The films of the Matrix trilogy pit man against machine in a clearly drawn battle, but they also reveal that the humans are more machinelike than they think, and that the machines possess human qualities as well. The humans, for their part, are as relentlessly driven as machines. Morpheus’s faith in the Oracle’s prophecy, and in Neo, is unwavering and unquestioning, and his own followers follow him automatically. Trinity’s loyalty and attachment to Neo have machinelike constancy. Her actions suggest her love, but her love expresses itself not so much as passion or emotion than as ceaseless, frenzied activity. As Neo, Keanu Reeves exudes an almost robotic calm, and both he and Carrie-Anne Moss wear sleek, androgynous clothes. Their incredible fighting skills and superhuman strength seem to put them in the machine category, and their fluid movements are the result of programs that have been downloaded into them. The Agents, by contrast, are fluid, adaptive, and creative. They shift seamlessly throughout the programs and listen intently to human speech, responding accordingly and sensitively. When Agent Smith removes his glasses and orders the other Agents out of the room in a decidedly unmachinelike manner so he can confess something personal to Morpheus, he infuses his speech with human emotions such as disgust and horror. Indeed, Smith seems to become almost desperately human, and his endless replication of himself is decidedly egocentric.
With the line between man and machine blurred to the point almost of disappearing, the Matrix trilogy raises the complicated question of how interdependent man and machine actually are, or might be. One fear of artificial intelligence is that technology will entrap us in level upon level of dependence, and in the trilogy Neo discovers more and more about the thoroughness and subtlety of the Matrix. Technology threatens to become smarter than humans, but one larger point of the trilogy is that technology doesn’t have to be smarter than us to enslave us. As long as humans turn to technology to solve human problems, humans and technology are interdependent. In the trilogy, the machines are dependent on the humans for life, and they grow and harvest humans so they can continue to exist. Though the reverse doesn’t necessarily follow—humans don’t rely on the machines for their existence—the trilogy’s entire story hinges on the fact that at one point humans needed artificial intelligence for something, and so created A.I. to fulfill that need.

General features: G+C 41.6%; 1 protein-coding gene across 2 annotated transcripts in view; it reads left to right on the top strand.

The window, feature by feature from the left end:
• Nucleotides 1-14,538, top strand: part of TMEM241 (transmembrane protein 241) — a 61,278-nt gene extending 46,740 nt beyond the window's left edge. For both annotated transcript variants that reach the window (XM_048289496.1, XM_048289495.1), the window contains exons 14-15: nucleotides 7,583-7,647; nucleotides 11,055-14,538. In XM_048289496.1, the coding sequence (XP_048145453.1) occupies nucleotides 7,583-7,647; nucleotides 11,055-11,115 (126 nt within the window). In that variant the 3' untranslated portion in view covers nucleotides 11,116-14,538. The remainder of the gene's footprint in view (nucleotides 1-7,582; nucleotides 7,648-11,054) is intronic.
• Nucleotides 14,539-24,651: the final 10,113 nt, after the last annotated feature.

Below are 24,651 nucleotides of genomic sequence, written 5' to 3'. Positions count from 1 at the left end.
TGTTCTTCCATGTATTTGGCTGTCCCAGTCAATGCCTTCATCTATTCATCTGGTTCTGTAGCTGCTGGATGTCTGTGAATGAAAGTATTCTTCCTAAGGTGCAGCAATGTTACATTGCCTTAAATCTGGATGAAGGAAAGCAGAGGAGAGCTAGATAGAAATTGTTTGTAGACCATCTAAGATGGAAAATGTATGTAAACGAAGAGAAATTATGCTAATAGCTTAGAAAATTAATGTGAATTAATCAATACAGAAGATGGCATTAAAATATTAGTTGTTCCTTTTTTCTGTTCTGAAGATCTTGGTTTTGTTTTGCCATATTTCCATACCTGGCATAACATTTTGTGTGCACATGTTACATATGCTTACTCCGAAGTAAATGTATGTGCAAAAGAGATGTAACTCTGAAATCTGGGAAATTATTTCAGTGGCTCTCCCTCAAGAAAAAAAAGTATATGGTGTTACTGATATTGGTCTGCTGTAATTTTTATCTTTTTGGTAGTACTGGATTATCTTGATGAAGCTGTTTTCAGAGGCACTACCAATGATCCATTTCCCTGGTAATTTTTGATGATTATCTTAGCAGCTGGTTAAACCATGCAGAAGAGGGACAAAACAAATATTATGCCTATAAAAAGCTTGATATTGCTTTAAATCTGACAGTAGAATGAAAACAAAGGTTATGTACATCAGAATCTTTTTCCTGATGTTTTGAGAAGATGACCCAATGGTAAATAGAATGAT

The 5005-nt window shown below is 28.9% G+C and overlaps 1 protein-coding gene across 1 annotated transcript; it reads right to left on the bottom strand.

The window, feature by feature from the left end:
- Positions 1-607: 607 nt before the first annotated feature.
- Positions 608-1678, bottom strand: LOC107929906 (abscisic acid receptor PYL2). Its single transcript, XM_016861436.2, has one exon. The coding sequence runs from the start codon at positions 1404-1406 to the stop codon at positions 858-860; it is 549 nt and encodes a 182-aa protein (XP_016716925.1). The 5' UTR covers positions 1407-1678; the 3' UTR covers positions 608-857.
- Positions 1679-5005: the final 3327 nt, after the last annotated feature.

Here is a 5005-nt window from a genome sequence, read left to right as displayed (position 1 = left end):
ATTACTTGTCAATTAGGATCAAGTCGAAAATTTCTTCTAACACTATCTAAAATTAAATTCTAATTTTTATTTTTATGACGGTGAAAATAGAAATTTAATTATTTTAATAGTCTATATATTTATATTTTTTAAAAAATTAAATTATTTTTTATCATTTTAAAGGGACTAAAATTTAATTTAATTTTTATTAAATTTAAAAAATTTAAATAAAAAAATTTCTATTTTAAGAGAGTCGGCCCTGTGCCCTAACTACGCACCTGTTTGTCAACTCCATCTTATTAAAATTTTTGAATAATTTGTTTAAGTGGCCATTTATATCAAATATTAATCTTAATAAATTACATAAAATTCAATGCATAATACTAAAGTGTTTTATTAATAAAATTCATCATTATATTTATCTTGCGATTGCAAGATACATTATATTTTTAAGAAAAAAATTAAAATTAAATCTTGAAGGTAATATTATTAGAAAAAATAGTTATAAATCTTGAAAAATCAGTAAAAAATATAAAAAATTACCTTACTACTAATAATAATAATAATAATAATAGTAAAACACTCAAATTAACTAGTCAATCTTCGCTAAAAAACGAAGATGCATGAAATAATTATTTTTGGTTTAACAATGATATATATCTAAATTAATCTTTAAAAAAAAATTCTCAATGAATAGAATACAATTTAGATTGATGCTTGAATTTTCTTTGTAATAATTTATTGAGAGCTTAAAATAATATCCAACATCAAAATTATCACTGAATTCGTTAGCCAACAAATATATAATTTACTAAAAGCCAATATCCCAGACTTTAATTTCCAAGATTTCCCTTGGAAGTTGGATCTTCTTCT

When Morpheus asks Neo to choose between a red pill and a blue pill, he essentially offers the choice between fate and free will. In the Matrix, fate rules—since the world is preconstructed and actions predetermined, all questions already have answers and any choice is simply the illusion of choice. In the real world, humans have the power to change their fate, take individual action, and make mistakes. Neo chooses the red pill—real life—and learns that free will isn’t pretty. The real world is a mess, dangerous and destitute. Pleasure exists almost entirely in the world of the Matrix, where it’s actually only a computer construct. Cypher, who regrets choosing the red pill and ultimately chooses to return to the Matrix, views any pleasure, even false pleasure, as better than no pleasure at all. Neo, Morpheus, Trinity, and the others in Zion, of course, value free will and reality no matter how unpleasant they may be. The Matrix trilogy suggests that everyone has the individual responsibility to make the choice between the real world and an artificial world.
Though Neo is the exemplar of free will, fate plays a large role in his adventure. Neo relies on the Oracle, and everything she says comes true in some way. If she can see around time and guide Neo to the right decision at each encounter, he doesn’t have to exhibit much, if any, free will. Morpheus tries to describe the Oracle as a “guide,” not someone who knows the future, and at the end of the trilogy she tells Seraph that she actually knew nothing, she only believed. Nonetheless, the Oracle is always right, raising doubts about how much free Neo actually has. In another way, as an integral part of the Matrix, the Oracle’s intelligence and composure lead her visitors to believe what she says, a trust that perhaps renders her prophecies self-fulfilling. In this sense, she shares the same final goals as Morpheus, Neo, and Trinity, and together they actively shape the future.
The Matrix trilogy explores the interconnection between the body, the brain, and the mind, especially how that connection changes when the world turns out to be an illusion. Two different kinds of humans populate the world of the Matrix films: ordinary humans and those who, thanks to a port in their head, can be jacked into the Matrix. People in the Matrix can feel physical sensations, which are created by the mind, and the Matrix trilogy makes it clear that the body cannot live without the mind. If skills, such as fighting skills, are downloaded into the brain, and if the mind is free, a person can control his or her body as if he or she actually has had these skills all along. The trilogy suggests that humans need the body, brain, and mind working together simultaneously to stay awake in the world, which, in a way, is a declaration of the power of individuality and humanity. The existence or absence of all three elements separates Neo, Morpheus, and Trinity from not only the Agents but also the Architect, the Oracle, and all the other Matrix-bound entities.